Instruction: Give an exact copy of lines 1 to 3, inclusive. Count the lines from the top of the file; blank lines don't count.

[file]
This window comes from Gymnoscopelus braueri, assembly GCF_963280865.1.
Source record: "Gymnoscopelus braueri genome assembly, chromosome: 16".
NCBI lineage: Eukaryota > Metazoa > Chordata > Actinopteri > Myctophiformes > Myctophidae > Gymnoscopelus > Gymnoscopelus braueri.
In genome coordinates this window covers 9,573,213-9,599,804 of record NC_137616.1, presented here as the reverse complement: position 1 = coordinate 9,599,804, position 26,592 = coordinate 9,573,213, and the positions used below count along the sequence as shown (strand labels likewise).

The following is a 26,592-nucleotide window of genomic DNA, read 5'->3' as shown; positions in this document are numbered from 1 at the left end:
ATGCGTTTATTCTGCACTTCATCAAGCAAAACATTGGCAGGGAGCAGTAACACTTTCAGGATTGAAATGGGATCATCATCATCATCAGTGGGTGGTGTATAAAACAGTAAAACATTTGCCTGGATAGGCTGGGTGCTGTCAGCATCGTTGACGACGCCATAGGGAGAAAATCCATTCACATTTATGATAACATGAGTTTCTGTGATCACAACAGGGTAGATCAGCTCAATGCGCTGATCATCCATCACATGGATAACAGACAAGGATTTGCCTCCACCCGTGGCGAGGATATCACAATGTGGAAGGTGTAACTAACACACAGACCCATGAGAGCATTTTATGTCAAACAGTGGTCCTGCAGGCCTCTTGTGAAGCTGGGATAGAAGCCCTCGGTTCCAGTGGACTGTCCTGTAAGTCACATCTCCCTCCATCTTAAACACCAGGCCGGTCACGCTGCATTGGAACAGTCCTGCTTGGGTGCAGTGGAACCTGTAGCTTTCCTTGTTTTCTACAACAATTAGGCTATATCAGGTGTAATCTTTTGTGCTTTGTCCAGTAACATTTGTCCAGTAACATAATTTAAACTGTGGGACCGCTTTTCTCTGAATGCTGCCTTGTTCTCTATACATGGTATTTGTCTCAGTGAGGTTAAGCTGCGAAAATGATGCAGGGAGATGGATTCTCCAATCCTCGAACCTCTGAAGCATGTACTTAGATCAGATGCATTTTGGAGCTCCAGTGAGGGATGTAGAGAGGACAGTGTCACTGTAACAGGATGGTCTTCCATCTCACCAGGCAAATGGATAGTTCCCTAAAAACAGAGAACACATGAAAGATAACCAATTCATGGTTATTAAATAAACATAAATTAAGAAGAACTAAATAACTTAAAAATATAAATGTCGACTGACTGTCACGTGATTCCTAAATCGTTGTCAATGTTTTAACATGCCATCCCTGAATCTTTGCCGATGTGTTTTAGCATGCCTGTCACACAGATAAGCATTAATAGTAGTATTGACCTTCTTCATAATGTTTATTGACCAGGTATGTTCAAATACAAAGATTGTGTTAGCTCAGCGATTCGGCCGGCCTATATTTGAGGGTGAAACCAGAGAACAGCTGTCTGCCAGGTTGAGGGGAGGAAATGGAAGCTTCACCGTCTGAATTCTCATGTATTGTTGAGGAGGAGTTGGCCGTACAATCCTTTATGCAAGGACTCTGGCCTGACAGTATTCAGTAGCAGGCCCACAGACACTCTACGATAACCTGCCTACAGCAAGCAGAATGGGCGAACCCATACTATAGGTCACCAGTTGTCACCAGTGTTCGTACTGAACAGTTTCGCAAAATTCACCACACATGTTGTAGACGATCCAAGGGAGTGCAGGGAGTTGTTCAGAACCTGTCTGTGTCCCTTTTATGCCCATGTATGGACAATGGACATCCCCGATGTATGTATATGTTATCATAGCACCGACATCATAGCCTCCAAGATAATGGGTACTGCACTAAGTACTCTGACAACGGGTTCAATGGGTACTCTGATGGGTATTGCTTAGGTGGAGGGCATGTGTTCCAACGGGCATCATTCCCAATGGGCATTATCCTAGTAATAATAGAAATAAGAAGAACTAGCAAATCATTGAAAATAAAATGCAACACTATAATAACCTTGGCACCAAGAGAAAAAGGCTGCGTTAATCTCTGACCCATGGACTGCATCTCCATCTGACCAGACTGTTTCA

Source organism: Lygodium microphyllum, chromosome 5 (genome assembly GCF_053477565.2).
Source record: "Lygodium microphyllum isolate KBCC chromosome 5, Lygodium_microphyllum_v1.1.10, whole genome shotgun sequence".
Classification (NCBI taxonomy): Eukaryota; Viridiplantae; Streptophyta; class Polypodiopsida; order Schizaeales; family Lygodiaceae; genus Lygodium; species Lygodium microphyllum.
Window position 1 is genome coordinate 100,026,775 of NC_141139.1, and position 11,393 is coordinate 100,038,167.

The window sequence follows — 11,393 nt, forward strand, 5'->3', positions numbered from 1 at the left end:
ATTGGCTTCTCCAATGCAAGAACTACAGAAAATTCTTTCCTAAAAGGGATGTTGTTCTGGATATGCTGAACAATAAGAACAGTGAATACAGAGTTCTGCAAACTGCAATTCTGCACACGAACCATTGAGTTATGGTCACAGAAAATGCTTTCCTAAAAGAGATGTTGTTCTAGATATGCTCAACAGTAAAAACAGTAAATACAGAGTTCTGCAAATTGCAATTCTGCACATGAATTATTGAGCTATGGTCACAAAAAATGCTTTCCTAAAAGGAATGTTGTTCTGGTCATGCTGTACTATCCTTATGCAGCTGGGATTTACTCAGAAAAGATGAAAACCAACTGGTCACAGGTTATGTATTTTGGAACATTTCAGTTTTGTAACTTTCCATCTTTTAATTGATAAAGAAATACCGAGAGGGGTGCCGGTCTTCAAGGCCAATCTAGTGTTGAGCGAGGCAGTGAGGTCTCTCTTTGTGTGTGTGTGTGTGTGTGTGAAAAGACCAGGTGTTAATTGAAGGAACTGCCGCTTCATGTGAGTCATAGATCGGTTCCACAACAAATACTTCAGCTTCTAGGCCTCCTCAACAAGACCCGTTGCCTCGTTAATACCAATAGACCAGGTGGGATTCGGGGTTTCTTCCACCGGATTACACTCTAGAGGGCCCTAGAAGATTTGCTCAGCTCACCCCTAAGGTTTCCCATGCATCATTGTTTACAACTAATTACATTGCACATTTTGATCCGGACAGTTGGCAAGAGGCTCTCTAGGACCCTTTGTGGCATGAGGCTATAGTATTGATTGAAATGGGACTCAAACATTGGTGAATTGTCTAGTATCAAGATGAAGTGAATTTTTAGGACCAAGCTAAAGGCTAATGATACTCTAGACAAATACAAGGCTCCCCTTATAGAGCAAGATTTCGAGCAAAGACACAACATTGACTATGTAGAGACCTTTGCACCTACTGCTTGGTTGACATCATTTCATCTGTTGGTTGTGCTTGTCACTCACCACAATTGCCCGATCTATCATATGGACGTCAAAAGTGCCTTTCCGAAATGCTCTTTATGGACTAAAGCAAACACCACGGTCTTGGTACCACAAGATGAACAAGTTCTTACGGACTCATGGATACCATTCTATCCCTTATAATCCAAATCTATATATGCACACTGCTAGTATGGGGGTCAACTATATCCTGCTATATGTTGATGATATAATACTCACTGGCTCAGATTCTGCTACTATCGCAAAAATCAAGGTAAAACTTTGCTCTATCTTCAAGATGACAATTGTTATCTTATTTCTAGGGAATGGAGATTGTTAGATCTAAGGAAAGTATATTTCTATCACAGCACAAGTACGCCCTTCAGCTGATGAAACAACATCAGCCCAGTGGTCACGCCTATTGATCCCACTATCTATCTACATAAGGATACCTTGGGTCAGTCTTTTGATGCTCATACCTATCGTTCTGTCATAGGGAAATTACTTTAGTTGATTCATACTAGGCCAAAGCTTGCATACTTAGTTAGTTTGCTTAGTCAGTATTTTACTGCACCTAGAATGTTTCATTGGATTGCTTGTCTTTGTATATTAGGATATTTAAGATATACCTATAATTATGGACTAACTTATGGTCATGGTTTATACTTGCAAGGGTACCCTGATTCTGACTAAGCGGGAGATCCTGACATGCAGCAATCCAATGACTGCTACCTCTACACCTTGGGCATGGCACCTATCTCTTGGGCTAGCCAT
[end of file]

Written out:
This window comes from Gymnoscopelus braueri, assembly GCF_963280865.1.
Source record: "Gymnoscopelus braueri genome assembly, chromosome: 16".
NCBI lineage: Eukaryota > Metazoa > Chordata > Actinopteri > Myctophiformes > Myctophidae > Gymnoscopelus > Gymnoscopelus braueri.